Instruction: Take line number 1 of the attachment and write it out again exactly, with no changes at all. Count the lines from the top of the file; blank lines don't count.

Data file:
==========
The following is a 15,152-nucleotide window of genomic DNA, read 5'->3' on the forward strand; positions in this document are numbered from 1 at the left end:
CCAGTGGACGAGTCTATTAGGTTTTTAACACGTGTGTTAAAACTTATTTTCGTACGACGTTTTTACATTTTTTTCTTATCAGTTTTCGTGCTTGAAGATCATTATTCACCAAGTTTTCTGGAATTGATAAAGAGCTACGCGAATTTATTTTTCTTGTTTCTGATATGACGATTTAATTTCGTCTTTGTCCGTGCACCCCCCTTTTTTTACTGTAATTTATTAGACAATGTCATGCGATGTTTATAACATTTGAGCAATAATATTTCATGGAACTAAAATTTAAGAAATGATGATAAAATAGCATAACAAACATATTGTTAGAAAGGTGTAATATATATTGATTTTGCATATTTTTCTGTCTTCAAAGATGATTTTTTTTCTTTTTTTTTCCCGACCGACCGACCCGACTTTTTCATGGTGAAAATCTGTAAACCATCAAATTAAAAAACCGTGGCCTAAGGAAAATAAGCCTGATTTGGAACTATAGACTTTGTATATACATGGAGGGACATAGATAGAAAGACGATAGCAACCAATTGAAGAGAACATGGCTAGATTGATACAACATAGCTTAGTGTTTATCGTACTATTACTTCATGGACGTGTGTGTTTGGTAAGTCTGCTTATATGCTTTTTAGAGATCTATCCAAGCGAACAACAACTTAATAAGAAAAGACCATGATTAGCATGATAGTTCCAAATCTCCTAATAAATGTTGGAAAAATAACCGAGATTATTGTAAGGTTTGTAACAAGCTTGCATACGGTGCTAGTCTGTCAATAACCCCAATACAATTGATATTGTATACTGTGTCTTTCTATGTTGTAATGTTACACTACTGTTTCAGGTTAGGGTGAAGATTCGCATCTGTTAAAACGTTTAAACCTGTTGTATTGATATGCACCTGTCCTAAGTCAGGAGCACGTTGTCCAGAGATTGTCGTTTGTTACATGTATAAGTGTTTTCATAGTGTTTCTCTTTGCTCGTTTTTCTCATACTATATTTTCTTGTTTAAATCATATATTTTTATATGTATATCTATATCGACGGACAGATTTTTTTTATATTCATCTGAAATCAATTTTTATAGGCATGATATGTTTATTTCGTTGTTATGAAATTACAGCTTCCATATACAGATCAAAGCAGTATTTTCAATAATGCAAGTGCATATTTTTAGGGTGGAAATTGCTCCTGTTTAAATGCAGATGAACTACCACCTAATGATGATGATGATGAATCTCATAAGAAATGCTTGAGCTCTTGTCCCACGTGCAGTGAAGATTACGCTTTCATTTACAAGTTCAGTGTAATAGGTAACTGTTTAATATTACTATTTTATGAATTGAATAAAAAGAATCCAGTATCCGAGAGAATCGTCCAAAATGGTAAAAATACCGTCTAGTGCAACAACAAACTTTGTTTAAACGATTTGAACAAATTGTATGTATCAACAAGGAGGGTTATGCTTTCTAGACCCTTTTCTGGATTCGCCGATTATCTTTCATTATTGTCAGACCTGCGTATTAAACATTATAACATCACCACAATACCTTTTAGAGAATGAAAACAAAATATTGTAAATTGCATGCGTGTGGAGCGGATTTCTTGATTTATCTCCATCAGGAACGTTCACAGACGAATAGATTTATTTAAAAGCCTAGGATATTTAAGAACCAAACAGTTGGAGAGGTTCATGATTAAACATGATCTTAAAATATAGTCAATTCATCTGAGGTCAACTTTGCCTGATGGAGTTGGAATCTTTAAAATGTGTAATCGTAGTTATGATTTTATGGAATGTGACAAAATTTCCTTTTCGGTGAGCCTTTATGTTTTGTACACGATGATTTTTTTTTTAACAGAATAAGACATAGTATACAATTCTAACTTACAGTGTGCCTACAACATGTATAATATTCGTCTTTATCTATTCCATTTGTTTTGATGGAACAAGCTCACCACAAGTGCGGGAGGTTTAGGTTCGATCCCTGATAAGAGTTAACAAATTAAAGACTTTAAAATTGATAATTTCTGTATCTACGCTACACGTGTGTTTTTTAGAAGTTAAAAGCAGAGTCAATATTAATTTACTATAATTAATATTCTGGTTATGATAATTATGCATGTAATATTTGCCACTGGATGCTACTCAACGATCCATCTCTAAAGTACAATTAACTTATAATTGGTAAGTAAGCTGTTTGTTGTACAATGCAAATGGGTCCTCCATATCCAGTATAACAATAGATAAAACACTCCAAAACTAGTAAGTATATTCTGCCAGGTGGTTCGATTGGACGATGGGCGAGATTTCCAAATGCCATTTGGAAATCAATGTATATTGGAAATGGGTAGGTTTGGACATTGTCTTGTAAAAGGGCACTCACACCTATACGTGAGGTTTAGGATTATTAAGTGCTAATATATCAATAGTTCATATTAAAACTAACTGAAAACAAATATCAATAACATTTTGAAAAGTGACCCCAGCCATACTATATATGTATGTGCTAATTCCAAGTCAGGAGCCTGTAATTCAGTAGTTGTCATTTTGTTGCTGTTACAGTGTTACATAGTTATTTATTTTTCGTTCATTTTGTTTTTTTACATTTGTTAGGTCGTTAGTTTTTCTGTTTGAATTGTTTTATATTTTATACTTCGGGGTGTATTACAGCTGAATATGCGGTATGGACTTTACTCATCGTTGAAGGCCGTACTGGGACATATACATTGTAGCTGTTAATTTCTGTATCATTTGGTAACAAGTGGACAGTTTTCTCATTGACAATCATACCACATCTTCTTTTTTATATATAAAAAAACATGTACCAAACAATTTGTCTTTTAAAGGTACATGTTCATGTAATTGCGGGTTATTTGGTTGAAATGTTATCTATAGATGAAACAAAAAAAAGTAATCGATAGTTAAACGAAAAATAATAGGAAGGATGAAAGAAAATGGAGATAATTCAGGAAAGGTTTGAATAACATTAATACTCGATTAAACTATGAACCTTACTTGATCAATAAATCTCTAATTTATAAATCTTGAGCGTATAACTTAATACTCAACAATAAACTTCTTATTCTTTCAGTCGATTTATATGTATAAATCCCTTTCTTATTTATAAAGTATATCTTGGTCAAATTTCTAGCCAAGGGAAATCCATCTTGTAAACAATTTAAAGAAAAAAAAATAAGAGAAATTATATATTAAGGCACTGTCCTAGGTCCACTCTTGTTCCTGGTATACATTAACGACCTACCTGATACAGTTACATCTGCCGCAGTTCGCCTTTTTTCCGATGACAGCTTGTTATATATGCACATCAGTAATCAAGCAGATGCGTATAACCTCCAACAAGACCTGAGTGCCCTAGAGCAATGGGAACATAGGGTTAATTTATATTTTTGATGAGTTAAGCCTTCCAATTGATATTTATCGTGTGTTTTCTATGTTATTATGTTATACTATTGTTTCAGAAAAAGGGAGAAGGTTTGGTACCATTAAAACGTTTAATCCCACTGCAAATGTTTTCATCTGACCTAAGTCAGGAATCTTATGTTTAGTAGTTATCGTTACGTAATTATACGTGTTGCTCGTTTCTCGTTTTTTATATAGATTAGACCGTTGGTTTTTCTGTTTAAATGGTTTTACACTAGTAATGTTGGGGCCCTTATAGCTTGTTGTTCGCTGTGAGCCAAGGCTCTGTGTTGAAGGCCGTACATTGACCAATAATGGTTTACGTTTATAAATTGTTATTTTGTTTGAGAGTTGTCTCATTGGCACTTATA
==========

The following is a 15,152-nucleotide window of genomic DNA, read 5'->3' on the forward strand; positions in this document are numbered from 1 at the left end: